Effects of Recline on Passenger Posture and Belt Fit
Reed, Matthew P.; Ebert, Sheila M.
University of Michigan, Ann Arbor, Transportation Research Institute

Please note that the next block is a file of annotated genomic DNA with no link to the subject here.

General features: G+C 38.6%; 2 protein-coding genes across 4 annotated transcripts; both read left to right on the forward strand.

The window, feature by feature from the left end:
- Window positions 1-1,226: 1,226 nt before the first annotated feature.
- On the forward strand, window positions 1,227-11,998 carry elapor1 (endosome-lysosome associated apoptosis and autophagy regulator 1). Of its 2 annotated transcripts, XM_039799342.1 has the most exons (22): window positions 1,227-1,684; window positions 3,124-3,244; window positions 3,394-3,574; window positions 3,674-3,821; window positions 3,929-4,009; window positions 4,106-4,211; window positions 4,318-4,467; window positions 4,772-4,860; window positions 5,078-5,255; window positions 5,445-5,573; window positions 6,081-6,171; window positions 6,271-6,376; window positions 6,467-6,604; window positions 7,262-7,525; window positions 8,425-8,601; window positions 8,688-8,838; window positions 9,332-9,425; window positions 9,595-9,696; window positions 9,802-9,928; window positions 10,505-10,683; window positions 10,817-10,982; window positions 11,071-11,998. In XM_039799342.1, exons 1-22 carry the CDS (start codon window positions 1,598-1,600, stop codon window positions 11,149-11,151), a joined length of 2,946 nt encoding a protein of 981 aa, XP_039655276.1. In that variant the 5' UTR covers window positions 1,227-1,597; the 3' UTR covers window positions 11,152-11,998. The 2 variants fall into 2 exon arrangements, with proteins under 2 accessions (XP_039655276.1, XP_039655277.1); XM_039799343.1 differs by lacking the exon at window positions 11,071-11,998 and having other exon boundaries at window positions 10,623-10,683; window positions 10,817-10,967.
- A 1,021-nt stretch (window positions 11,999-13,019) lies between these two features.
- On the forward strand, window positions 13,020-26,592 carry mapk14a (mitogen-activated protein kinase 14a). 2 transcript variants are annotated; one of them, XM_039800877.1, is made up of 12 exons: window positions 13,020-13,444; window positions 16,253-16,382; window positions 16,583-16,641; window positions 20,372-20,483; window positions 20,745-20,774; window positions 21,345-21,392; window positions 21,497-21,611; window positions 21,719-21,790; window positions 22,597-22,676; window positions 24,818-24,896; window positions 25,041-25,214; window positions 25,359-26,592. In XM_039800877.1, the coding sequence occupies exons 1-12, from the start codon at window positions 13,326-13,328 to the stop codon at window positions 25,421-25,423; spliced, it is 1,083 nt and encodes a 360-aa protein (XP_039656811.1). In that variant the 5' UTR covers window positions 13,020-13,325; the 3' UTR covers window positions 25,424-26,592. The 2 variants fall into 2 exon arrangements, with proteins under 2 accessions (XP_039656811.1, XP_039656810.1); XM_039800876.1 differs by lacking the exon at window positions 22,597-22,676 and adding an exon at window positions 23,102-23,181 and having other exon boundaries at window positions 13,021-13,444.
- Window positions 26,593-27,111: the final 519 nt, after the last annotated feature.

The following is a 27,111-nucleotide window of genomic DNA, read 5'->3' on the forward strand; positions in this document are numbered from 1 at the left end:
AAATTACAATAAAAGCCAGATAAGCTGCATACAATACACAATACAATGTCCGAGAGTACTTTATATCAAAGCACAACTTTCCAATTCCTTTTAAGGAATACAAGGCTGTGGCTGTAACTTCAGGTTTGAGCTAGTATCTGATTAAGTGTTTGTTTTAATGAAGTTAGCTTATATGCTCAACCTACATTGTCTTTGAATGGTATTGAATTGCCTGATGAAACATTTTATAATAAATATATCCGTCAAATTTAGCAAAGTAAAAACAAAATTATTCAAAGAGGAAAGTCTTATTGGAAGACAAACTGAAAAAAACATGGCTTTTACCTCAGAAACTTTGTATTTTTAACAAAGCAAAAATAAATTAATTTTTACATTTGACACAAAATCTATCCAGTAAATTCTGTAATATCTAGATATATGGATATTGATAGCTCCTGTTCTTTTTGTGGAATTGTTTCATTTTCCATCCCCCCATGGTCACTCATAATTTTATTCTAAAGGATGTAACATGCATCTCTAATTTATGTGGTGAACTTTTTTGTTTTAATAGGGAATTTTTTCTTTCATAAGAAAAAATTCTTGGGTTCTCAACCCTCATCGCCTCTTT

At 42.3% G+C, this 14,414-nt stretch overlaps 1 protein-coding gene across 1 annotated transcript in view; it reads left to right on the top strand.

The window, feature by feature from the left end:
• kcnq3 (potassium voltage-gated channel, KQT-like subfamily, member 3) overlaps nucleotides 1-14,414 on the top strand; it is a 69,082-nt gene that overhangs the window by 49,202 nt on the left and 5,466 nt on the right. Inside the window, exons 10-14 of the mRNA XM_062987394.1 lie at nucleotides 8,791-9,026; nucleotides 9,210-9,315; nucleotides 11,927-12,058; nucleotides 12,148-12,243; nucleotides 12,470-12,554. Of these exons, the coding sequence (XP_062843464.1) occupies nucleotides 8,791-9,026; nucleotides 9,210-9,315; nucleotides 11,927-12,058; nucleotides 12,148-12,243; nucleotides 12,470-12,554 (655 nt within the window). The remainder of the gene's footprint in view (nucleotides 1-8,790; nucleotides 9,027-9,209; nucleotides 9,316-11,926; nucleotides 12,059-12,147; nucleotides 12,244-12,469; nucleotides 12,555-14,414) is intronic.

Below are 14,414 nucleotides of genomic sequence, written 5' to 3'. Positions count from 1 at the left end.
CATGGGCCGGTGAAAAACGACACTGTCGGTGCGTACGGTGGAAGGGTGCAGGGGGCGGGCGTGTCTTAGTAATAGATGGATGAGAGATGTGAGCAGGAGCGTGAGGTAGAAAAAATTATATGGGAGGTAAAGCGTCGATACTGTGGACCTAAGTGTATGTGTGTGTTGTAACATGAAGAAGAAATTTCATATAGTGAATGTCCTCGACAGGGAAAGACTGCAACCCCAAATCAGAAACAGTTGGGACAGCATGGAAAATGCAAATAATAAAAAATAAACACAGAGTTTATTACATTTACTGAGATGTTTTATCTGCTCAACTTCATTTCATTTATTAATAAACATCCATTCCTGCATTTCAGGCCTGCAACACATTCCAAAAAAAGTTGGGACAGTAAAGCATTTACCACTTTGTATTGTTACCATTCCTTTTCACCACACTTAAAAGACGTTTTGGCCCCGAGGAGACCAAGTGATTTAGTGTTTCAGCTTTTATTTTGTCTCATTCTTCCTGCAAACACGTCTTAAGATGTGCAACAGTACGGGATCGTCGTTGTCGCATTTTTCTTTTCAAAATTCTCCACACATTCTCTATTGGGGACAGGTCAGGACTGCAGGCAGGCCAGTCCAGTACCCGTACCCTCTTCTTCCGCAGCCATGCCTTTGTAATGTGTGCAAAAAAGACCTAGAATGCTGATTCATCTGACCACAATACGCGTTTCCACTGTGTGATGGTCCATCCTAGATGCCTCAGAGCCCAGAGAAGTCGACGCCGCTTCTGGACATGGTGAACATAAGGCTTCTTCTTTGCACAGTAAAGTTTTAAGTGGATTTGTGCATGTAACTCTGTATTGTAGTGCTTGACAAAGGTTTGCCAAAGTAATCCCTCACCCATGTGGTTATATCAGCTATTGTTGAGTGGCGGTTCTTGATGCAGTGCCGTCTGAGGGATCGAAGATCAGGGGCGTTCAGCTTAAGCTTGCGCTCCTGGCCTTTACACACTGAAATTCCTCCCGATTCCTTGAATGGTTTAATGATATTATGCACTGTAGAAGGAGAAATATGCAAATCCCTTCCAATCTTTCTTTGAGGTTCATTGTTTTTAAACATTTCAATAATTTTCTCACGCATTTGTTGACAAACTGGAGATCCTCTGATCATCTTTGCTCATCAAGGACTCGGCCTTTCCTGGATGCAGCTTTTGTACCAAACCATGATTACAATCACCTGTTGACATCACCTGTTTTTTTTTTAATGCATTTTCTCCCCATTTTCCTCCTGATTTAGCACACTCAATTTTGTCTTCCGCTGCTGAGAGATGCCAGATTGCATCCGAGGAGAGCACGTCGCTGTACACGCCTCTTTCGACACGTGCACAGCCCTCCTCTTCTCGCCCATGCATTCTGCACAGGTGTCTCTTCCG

AbstractHighly reclined postures may be common among passengers in future automated vehicles. Detailed data on posture and seat belt fit in such postures is needed to design appropriate seats and restraints but is not currently available. A laboratory study was conducted in which 24 men and women with a wide range of body size were measured in a typical front vehicle seat at seat back angles of 23, 33, 43, and 53 degrees. Data were gathered with and without a sitter-adjusted headrest. Posture was characterized by the locations of skeletal joint centers estimated from digitized surface landmarks. Regression analysis demonstrated that lumbar spine flexion decreased with increasing recline, and the differences between supported and unsupported head and neck postures were greater at larger recline angles. The lap portion of the three-point belt was more rearward relative to the pelvis in more-reclined postures, and the torso portion crossed the clavicle closer to the midline of the body. The regression models developed in this study will be useful for the design and assessment of seats and restraints for future vehicles.
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